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Back deck of the Santa Fe Opera at dusk

Staff Spotlight: The Costume Shop

Santa Fe Opera Staff


Creating Costumes while Living in a World of Zones, Pods and Pivots

We want to take a moment to thank our employees who are on the front lines of making a season happen during a global pandemic. In the world of opera, it takes a large team working together and the challenges are immense even in a normal year. This year, we want to share their stories.

The Santa Fe Opera’s Costume Shop staffBlair Gulledge (Mint Hill, NC), Kristi Johnson (Coronado, CA), Brianna Fristoe (Las Cruces, NM) and Kim Buetzow (Pittsburgh, PA) – typically have the season’s costume designs locked down by the time April rolls around: selection and purchase of fabrics has been completed during the fall, designs have been solidified and the team is preparing for the arrival of their 60+ seasonal staff members. At this time, they would be finalizing costumes that are not built in house, organizing pertinent information and physical space in preparation for the team’s arrival and restocking general supply inventory.

costume material backstage
costume backstage
fabric backstage

But it is 2021 and the pandemic has turned the world upside down. As our understanding of the virus has grown, so have plans in the costume shop. Adjustments are being made as preparations continue and the team, along with Mike VanAartsen, our COVID Compliance and Safety Manager, are carefully studying how the virus interacts with textiles.

A considerable portion of the plan is based on how the virus impacts the work environment. How long should a costume “rest” to be considered safe? Studies suggest relative safety is achieved after a quarantine of several hours to several days. We have used these studies to create a safe median rest period. So, with our staff’s health in mind, and the success of a season riding on safety, we have decided that 48 hours is ideal. So, once a costume has been fitted, it is placed on a quarantine rack and red tagged with the date and time of the fitting. It is then allowed to sit. In cases where a 48 hour quarantine is not feasible, we will sanitize the costume with a highly concentrated LED disinfection tool called Deactivate, created by Xenex. Every nook and cranny of the costume must be blasted with UV light for one full minute in order to be disinfected. The operators must be in full PPE, including an N95 mask, face shield and gloves. While this minimizes a costume’s rest time, the challenge is that a costume is made up of multiple pieces, such as dress, train and veil. With 212 costumes in the season, that adds up quickly!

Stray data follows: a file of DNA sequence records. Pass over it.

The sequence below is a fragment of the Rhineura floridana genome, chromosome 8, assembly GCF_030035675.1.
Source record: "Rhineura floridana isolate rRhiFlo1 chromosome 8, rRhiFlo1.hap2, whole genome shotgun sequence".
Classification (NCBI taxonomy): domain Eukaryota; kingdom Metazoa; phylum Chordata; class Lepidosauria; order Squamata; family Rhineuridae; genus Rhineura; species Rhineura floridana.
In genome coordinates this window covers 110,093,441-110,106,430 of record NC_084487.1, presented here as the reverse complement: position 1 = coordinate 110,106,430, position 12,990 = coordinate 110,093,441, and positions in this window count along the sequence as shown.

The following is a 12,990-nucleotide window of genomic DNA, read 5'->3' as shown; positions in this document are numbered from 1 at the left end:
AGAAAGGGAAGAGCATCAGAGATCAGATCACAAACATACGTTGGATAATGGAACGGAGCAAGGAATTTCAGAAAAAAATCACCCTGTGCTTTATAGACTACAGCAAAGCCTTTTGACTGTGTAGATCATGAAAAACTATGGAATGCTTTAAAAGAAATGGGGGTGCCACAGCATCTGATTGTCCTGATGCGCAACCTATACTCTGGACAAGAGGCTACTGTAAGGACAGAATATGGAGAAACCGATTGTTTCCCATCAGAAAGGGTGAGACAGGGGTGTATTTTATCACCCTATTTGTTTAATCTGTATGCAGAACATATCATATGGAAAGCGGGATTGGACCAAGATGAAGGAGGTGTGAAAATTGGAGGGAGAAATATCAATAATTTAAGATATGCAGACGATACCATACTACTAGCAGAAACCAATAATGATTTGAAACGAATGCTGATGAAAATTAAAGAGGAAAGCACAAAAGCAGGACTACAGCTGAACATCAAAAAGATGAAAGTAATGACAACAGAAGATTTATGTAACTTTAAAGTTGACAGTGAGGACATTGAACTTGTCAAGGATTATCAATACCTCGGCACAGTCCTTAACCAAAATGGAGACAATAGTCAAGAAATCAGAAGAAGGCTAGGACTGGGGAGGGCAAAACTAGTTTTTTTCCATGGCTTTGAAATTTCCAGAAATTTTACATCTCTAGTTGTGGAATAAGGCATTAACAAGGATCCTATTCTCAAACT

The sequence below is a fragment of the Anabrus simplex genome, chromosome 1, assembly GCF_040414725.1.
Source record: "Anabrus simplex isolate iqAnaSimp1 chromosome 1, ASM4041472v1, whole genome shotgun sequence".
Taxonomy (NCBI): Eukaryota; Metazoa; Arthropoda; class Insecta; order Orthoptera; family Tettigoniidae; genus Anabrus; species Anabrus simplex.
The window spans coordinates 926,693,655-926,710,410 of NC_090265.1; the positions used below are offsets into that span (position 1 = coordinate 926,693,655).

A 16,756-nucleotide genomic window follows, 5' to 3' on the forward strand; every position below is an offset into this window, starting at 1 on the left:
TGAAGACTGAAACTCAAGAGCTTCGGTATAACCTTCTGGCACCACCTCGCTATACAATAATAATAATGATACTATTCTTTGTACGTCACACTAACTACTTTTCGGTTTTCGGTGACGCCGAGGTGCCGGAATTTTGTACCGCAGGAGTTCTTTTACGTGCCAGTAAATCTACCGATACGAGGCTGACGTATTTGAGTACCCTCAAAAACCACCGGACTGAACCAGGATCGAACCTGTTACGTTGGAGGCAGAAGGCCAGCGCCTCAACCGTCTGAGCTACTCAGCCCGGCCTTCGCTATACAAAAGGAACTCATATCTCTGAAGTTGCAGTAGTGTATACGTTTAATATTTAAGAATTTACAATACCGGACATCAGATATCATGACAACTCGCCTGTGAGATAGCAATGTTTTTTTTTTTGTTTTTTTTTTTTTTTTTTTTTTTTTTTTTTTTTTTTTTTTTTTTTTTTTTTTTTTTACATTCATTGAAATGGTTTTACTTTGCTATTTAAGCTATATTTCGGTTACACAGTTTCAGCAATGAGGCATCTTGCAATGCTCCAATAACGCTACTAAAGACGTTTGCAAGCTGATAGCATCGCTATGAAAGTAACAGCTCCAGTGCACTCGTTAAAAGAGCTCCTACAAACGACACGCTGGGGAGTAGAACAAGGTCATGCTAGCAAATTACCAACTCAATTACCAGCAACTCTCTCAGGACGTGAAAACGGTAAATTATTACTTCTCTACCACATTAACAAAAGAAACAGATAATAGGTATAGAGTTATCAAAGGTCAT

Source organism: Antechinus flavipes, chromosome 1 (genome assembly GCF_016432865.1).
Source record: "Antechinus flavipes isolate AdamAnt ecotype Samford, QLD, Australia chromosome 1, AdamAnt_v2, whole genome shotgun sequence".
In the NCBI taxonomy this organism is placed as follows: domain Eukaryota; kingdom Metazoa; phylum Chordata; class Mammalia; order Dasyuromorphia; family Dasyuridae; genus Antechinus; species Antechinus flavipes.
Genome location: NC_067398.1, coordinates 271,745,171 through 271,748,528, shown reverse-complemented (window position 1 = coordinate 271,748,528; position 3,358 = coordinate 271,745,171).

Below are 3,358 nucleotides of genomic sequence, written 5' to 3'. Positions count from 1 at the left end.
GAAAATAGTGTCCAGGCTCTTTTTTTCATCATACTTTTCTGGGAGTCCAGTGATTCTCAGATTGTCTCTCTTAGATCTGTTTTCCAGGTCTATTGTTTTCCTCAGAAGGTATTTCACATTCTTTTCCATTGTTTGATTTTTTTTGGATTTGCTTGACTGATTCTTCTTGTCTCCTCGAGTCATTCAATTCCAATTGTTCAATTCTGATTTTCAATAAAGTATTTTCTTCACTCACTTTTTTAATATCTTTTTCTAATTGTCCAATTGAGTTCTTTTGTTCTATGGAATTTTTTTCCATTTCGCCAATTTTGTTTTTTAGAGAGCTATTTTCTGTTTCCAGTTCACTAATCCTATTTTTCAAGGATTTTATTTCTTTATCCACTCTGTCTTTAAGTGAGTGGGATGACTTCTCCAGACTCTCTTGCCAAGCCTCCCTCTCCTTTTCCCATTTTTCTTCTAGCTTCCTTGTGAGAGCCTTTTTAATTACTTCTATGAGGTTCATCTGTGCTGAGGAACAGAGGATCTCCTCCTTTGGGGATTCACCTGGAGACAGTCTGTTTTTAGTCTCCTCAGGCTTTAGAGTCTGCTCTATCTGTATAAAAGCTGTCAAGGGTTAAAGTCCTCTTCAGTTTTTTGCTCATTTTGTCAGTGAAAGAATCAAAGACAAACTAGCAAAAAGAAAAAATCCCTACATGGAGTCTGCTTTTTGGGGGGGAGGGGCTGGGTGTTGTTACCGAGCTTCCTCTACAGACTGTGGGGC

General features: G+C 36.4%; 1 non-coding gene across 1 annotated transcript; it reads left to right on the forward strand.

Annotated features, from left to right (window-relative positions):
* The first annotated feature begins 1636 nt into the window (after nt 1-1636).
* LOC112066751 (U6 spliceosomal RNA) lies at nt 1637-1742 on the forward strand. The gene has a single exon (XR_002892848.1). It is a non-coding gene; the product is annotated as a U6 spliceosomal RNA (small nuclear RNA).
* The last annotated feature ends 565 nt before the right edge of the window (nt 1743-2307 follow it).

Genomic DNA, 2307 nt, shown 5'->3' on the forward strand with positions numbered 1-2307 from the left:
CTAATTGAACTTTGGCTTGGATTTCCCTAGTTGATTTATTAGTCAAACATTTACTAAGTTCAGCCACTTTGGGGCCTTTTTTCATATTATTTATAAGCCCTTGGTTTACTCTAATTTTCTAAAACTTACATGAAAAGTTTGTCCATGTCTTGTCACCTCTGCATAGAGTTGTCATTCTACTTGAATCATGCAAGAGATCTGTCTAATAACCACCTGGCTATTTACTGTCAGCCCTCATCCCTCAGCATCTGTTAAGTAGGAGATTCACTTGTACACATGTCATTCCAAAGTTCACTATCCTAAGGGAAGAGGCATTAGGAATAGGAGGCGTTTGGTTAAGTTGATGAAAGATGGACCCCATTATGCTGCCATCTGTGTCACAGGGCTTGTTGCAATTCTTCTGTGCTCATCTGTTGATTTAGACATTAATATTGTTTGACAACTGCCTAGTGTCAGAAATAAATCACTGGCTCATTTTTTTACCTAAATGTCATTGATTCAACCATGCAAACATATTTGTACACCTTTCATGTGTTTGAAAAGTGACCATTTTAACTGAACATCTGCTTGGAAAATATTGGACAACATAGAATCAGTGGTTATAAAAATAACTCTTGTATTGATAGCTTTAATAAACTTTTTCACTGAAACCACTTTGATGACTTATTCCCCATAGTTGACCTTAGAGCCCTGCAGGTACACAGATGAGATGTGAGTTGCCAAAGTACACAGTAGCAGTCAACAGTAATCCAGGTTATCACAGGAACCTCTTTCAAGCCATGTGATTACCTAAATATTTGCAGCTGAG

Another new challenge for the team this year is creating a plan that will limit exposure between costume teams and the singers. Typically, a costume is built through a production line of designers and crafts persons. Multiple people interact with each artist to fit the costume and then return to the workroom to make the necessary adjustments. If singers are in multiple productions, they are often working with multiple teams in the shop.

This year, the costume staff has been divided into teams assigned to specific artists. The floor plan and the paths the teams can travel around the shop have been planned in painstaking detail. The primary goal is to keep everyone in the workspace at a safe distance. Specific sewing machines and worktables are assigned to specific people. There are four teams on the workroom floor, with a fifth mini-team operating out of the wardrobe space. Workspace for each of the 64 staff members has been reimagined, as well as the assignment of duties. The creation of this plan has been the focus of a large amount of the staff’s time.

The Costume Shop staff finds the biggest challenges have been navigating endless pivots layered with facilitating the typical workload for the season. While there is a sense of operating in uncharted territory, there is also a strong desire to support vendors and artists who have faced a difficult year of performing arts closures. It is gratifying to once again be collaborating with the most talented artists and apprentices in the field of costuming.

In a year where the world has been robbed of moments of human connection, we all are excited to bring live opera back to Santa Fe.

Thank you Blair, Kristi, Brianna and Kim and everyone on the Costume Shop staff for leading the way through this difficult time.

Page Header Image:  Hidenao Abe